Former U.S. Secretary of State Henry Kissinger told Sky News that there was no question in anyone's mind on how to deal with Adolf Hitler during World War II and so it should be with ISIS.
"During the Second World War, nobody said, "What is the solution for dealing with Hitler?" Kissinger said. "And this is an organization that has engaged in mass murder on television in the killing of prisoners. So I do not think that the Islamic State as it exists is a group with which we can negotiate."
Speaking further on the matter, Kissinger said:
I don't see any possibility of meaningful negotiation with the Islamic State. I think the Islamic State in its present form has a caliphate to dominate the region and indeed any area where Muslims are living that's incompatible with the international order as we see it. But I can conceive and expect a negotiation taking place between many of the parties in the region to try to create an international order there, minus the Islamic State, that will be more compatible with peace than we've had.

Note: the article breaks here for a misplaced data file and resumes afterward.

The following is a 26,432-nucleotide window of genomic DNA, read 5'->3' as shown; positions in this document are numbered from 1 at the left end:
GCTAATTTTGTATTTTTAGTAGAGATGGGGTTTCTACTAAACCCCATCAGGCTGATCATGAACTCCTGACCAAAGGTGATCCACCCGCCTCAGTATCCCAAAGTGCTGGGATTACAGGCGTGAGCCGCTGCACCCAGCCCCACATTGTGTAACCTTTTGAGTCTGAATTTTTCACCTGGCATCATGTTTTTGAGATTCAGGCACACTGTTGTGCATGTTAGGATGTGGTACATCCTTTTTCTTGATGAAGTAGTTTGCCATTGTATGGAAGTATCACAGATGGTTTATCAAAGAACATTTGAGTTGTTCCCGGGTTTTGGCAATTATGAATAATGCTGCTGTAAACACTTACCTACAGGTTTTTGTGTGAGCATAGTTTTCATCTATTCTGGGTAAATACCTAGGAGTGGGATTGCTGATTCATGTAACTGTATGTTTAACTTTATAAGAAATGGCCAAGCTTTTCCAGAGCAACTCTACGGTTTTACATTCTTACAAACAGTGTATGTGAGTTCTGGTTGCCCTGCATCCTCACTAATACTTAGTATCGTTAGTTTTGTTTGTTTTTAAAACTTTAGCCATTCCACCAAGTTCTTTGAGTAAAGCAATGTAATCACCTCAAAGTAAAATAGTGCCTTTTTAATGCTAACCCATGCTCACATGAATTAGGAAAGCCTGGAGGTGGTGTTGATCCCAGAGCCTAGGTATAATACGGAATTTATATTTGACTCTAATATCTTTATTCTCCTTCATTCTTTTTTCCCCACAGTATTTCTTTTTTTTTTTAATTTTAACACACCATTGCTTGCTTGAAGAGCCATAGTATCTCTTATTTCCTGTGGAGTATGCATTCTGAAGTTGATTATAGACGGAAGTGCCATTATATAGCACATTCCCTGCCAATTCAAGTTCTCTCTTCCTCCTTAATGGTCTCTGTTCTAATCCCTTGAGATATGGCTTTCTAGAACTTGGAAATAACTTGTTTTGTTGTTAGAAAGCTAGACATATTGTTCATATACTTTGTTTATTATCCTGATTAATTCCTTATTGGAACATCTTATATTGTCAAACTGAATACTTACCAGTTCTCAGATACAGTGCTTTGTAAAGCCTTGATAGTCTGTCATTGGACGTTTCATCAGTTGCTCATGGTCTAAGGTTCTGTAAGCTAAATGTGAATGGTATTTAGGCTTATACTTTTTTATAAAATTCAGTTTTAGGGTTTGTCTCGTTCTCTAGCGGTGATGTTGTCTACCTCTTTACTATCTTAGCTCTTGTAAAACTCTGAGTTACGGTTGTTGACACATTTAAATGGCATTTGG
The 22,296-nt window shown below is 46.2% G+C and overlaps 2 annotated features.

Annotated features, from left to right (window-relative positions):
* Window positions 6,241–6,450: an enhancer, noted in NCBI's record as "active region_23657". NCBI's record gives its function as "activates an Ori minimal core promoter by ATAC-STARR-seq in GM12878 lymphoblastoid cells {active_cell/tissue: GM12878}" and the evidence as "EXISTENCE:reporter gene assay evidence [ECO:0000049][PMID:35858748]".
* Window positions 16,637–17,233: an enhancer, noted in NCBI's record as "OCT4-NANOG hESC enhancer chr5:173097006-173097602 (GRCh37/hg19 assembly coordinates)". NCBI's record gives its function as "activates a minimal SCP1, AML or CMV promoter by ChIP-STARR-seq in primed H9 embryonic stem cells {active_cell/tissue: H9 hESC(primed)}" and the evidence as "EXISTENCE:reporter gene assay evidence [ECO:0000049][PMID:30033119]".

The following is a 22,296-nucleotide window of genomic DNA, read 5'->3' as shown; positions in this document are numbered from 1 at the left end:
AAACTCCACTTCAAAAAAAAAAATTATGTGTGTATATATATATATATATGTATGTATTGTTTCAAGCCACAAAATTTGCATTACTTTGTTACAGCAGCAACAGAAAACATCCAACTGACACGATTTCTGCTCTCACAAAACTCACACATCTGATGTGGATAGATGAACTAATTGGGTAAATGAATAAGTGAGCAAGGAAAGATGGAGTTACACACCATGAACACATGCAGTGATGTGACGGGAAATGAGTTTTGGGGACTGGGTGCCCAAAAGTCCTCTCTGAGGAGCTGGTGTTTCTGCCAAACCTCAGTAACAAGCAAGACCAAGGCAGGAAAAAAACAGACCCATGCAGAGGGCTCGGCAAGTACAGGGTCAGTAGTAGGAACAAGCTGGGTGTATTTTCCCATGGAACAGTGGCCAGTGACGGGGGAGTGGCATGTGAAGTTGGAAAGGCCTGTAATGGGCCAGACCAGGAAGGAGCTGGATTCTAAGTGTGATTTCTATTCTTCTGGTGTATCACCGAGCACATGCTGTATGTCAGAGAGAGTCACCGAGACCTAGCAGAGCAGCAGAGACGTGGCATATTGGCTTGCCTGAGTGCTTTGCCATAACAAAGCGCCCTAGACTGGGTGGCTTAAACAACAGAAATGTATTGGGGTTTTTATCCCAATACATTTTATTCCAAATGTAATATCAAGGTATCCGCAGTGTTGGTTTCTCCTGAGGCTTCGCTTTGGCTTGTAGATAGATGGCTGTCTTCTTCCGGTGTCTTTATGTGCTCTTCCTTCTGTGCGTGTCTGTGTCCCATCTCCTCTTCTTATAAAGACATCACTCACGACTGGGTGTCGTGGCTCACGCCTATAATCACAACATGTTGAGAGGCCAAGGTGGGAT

Kissinger added that efforts against ISIS shouldn't fall just on America's shoulders, but, at the very least, should be an "Atlantic effort."
As far as Europe, Kissinger indicated that open-border policies seem like a good thing on the humanitarian end of the spectrum, but with that large of an influx of whole peoples into those countries will inevitably bring large problems. He called the refugee crisis "a fundamental change" never before seen in history.